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How do I check the polarity on a loudspeaker?

I have an 8 ohm 2 inch speaker with no wires soldered into it and the terminals have no markings.

How do I know which of the two terminals is positive and which is negative?

Thank you

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    \$\begingroup\$ Do you have just one speaker? If so it won't matter. \$\endgroup\$ – PeterJ Sep 25 '15 at 9:10
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    \$\begingroup\$ Correct and the reason for this is that if you have more speakers (stereo etc) they must operate "in phase". But since phase is relative, if there's only one speaker, any phase is OK. \$\endgroup\$ – Bimpelrekkie Sep 25 '15 at 9:29
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    \$\begingroup\$ The convention is that the cone moves outwards for a positive voltage on the "+" pin. But for a single 2" speaker you won't hear any difference. \$\endgroup\$ – Brian Drummond Sep 25 '15 at 9:42
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The reason for keeping the polarity of speakers the same in an audio system is so that you don't end up with a phase difference between channels if different channels are connected reversed. If you have a single speaker the signal is AC so it doesn't really matter which way around it is connected. Assuming you do have multiple speakers so the polarity matters:

  • Often the negative is a smaller pin but regardless if the speakers are identical the polarity won't matter as long as all are connected consistently.

  • Otherwise you can check the polarity by attaching a battery but especially for a small speaker like that (probably only 0.25W) I'd recommend a 1.5 V battery and even then don't it leave it connected for very long because speakers don't like DC applied for long. Probably even safer for a speaker that small would be to put a 100 ohm or so resistor in series which should still give you enough deflection to see.

As already mentioned the convention for polarity is that a positive voltage on the positive speaker pin will cause the cone to move outwards.

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Take a 9V battery and touch the terminals to the speaker terminals. The speaker cone should move out and then in. If it does, then the polarity is correct. If the movement is inward first, swap the wires around on the battery and look again. The movement should be outward first, showing you have the proper polarity.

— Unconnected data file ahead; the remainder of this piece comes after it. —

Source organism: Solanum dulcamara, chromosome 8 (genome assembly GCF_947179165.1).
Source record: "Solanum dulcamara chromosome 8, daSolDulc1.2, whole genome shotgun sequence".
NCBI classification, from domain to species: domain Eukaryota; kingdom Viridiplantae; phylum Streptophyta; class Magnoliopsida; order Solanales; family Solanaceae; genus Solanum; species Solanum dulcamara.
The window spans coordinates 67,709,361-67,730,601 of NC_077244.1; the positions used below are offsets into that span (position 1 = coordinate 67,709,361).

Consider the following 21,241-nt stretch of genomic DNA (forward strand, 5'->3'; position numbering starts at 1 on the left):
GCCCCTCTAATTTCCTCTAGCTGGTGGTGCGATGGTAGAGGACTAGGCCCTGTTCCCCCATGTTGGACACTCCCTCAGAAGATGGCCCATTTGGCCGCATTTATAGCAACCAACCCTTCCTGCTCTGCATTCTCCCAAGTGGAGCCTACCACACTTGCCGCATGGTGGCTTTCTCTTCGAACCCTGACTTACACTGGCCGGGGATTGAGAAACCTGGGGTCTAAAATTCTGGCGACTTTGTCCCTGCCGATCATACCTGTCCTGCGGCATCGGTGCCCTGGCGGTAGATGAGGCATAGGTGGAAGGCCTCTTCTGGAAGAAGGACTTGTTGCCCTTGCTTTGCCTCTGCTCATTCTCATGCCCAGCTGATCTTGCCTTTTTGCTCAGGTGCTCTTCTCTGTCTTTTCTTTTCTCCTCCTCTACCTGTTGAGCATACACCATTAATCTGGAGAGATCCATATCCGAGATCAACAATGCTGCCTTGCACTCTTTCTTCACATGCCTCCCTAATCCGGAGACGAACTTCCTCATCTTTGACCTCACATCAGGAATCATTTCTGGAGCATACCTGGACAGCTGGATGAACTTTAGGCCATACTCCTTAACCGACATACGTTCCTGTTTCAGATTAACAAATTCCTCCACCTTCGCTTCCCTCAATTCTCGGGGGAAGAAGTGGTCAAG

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    \$\begingroup\$ Depending on the speaker, 9 V might be a bit much ! I suggest you try it first with a 1.5 V battery. \$\endgroup\$ – Bimpelrekkie Sep 25 '15 at 9:27
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    \$\begingroup\$ The little speaker will die if the 9V battery is in good condition .Use low volt battery like "FakeMoustache " said.If you must use your 9V battery then place a 22ohm 5watt resistor in series. \$\endgroup\$ – Autistic Sep 25 '15 at 9:34
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    \$\begingroup\$ @Autistic: As long as you touch it, a smaller wattage resistor will be fine, as it ensures you drop it when it gets hot ^^ \$\endgroup\$ – PlasmaHH Sep 25 '15 at 11:42
  • \$\begingroup\$ @PlasmaHH Also makes sure the voice coil doesn't get too hot- the resistor is a proxy with sensors (fingers) attached. \$\endgroup\$ – Spehro Pefhany Sep 25 '15 at 17:01
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Speakers don't have a required polarity. Either way will work. Where it matters is if you have more than one speaker: then you want them all hooked up With the same polarity. If the speakers are identical, just hook them up the same way. If they aren't the same, use a battery as @Eddie suggested, though I agree with @FakeMoutache to start with a 1.5 volt battery.

BTW, the reason for this is to avoid the speakers producing out-of-phase sounds.

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